Voice Control System: A Language Independent Voice Control System for a PC Mouse, Telephone, and Toys

Michael Darish
University of Massachusetts
Electrical and Computer Engineering Department
Lowell, Massachusetts 01854


Persons with Paraplegia who have vocal ability can benefit from voice recognition devices that would allow them to interact with and control their environment.  Many such persons, especially the young, those on ventilators, and user’s who cannot read, may find commercially available voice recognition solutions difficult to train and use.  One difficulty is due to the need for reading a prepared text out loud for 15 or more minutes to train the software to recognize words. Another difficulty arises when a user does not speak English, as many of the current devices only recognize English and a limited selection of other languages.  Also, various commercially available voice recognition products rely on a dedicated desktop computer making their use expensive and difficult to move.  This paper describes the design and development of the Voice Control System (VCS) which is easy to train and use, small, stand-alone, portable and is language independent. 


voice control; voice recognition; assistive technology; paraplegia; PC Mouse


The Voice Control System (VCS) was designed and developed for a five year old girl in Italy after receiving a request from her father.  The girl has paraplegia due to a car accident and was limited in what she could do for herself.  The girl needed the ability to accurately control the PC mouse so she could do homework when she entered school.  The father searched all over but could not find an acceptable PC mouse (mouse) click, drag, and drop control solution and asked if it was possible to design a system which would use her voice.  The father mentioned that he had a solution for moving the cursor around the screen with a device named Tracker Pro, but it did not meet his daughter’s requirements for school assignments.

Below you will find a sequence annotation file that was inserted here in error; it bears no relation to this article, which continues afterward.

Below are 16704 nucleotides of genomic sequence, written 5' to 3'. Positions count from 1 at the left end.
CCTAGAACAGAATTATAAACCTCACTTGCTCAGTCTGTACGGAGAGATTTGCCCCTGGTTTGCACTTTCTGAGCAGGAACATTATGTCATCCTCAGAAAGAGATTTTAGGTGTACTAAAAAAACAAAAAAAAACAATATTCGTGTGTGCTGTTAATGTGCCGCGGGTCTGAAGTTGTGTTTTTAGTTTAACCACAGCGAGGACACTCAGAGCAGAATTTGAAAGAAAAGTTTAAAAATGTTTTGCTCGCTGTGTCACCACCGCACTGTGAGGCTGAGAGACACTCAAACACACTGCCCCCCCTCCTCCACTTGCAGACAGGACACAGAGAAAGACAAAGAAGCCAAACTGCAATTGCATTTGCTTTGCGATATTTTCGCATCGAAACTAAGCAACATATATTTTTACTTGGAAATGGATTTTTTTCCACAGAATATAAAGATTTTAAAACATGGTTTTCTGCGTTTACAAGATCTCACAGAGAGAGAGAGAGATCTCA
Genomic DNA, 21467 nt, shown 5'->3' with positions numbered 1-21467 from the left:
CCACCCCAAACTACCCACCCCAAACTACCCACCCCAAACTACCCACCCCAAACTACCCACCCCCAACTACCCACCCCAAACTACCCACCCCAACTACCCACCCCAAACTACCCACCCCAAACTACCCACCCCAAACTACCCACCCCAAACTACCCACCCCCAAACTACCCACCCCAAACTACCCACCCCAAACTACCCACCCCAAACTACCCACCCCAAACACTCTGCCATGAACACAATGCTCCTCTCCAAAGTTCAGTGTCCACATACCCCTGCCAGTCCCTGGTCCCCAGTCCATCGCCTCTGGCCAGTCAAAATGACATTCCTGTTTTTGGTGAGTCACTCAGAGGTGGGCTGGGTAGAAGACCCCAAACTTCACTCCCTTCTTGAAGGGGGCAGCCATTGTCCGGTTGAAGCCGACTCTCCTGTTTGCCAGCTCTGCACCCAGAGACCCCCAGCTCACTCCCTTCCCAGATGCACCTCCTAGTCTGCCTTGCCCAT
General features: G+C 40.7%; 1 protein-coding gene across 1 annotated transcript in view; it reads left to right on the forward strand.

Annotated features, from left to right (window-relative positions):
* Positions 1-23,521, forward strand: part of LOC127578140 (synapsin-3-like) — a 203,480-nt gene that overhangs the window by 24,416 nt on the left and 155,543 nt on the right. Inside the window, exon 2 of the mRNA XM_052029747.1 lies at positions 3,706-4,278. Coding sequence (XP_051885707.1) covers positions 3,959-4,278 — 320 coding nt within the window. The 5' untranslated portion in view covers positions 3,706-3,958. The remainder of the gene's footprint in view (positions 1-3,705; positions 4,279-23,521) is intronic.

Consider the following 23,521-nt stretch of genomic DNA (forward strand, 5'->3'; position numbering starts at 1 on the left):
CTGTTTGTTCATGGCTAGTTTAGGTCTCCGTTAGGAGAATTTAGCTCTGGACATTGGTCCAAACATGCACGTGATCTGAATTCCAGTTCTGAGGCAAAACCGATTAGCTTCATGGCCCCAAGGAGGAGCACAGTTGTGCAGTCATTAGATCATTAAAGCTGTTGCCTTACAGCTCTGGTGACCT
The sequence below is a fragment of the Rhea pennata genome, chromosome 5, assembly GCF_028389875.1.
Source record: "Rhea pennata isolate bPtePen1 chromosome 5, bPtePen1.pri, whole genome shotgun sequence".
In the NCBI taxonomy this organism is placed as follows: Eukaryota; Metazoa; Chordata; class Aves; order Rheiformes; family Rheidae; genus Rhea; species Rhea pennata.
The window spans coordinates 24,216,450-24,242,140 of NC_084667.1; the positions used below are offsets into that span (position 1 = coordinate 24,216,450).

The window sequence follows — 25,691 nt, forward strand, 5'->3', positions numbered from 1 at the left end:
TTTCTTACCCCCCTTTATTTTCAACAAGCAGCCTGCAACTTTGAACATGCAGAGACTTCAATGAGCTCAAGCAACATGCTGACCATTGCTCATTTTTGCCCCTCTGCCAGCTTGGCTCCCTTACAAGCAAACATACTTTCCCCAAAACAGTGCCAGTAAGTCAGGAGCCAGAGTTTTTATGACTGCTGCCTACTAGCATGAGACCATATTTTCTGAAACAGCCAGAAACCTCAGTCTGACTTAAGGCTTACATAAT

This Photo shows the mouse control interface cable.  It connects to the computer through the USB port and has another connector that the Voice Control System uses to control the mouse click, drag, and drop functions. Figure 1. (Click for larger view)

The main request was to develop a voice control method for the PC mouse click, drag, and drop functions that would work with the USB interface shown in Figure 1.  

The first requirement was that the device had to be easy to learn.  Another was that the device had to be language independent, since the girl only spoke Italian.  A third requirement was that the device needed to be designed for use in and with the European power system.  Also, with the fathers permission, additional functions were explored which increased project complexity and issues.  Those functions included the use of the telephone and control of some toys.


Initial Design

This block diagram shows an overview of how the Voice Control System (VCS) works.  The user programs the VCS by entering voice commands into a microphone.  The voice signal is then sent to a voice recognition chip for processing and the result is stored in memory as a code.  These codes correspond to various functions.  If the device “hears” a code previously programmed into the memory, the VCS activates that particular function. Figure 2. (Click for larger view)

The Voice Control System (VCS) criteria were established and an initial functional block diagram was developed providing an overview of how the device would work.   

Due to the language limitation of most single chip voice recognition devices found, it was determined that a language independent solution made from discrete components was the most viable option.